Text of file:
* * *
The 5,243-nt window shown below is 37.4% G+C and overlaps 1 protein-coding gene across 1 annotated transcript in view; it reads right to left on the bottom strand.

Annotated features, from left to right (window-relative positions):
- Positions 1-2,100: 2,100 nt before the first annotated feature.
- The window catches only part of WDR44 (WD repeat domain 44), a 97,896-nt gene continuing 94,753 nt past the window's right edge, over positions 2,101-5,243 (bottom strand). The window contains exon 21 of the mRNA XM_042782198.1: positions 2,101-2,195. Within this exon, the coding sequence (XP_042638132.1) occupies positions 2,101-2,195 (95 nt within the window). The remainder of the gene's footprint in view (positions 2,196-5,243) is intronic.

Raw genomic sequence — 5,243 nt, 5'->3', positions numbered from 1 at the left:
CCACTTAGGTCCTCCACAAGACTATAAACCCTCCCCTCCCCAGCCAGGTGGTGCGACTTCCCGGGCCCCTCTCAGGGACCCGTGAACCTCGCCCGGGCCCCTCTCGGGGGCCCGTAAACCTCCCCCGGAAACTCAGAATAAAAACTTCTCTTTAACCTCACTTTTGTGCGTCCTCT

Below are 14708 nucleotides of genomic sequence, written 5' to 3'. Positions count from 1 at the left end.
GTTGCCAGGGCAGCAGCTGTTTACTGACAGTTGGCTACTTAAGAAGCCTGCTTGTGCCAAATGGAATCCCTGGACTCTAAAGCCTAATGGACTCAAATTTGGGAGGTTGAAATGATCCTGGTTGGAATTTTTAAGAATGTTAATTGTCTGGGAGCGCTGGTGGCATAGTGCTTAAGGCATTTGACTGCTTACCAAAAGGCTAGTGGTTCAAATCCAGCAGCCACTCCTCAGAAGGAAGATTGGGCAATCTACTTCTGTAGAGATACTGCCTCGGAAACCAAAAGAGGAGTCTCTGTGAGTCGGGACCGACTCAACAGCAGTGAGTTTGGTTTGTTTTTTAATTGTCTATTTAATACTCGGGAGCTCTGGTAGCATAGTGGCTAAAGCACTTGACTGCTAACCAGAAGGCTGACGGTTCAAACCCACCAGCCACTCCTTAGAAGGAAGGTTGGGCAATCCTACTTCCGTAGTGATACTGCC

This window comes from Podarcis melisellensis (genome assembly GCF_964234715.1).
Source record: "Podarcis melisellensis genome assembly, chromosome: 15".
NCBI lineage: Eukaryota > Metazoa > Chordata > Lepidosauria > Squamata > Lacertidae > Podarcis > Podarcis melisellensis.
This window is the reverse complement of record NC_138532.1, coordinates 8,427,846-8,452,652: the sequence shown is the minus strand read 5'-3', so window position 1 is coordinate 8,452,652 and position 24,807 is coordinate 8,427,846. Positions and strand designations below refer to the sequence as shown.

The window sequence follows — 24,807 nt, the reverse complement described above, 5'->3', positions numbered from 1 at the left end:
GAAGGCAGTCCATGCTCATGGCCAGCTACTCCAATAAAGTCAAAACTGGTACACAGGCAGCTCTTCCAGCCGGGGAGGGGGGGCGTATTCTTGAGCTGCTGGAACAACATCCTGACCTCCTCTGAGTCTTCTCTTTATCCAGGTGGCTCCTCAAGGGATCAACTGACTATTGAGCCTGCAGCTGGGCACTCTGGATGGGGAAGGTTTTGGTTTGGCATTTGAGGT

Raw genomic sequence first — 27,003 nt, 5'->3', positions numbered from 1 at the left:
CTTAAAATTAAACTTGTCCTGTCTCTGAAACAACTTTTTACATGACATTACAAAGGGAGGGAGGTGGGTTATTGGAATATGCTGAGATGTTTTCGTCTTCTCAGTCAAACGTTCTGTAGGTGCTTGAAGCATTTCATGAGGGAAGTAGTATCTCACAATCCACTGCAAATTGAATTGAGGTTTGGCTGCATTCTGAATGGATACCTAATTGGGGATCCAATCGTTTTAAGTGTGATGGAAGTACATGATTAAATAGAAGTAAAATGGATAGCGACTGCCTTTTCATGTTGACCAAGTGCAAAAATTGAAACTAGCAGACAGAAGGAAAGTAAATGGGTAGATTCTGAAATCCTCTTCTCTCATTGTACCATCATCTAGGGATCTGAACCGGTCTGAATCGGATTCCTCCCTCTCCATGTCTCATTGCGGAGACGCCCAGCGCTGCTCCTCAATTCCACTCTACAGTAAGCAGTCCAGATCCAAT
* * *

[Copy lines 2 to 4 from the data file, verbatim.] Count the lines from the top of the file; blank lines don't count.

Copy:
Annotated features, from left to right (window-relative positions):
- Positions 1-2,100: 2,100 nt before the first annotated feature.
- The window catches only part of WDR44 (WD repeat domain 44), a 97,896-nt gene continuing 94,753 nt past the window's right edge, over positions 2,101-5,243 (bottom strand). The window contains exon 21 of the mRNA XM_042782198.1: positions 2,101-2,195. Within this exon, the coding sequence (XP_042638132.1) occupies positions 2,101-2,195 (95 nt within the window). The remainder of the gene's footprint in view (positions 2,196-5,243) is intronic.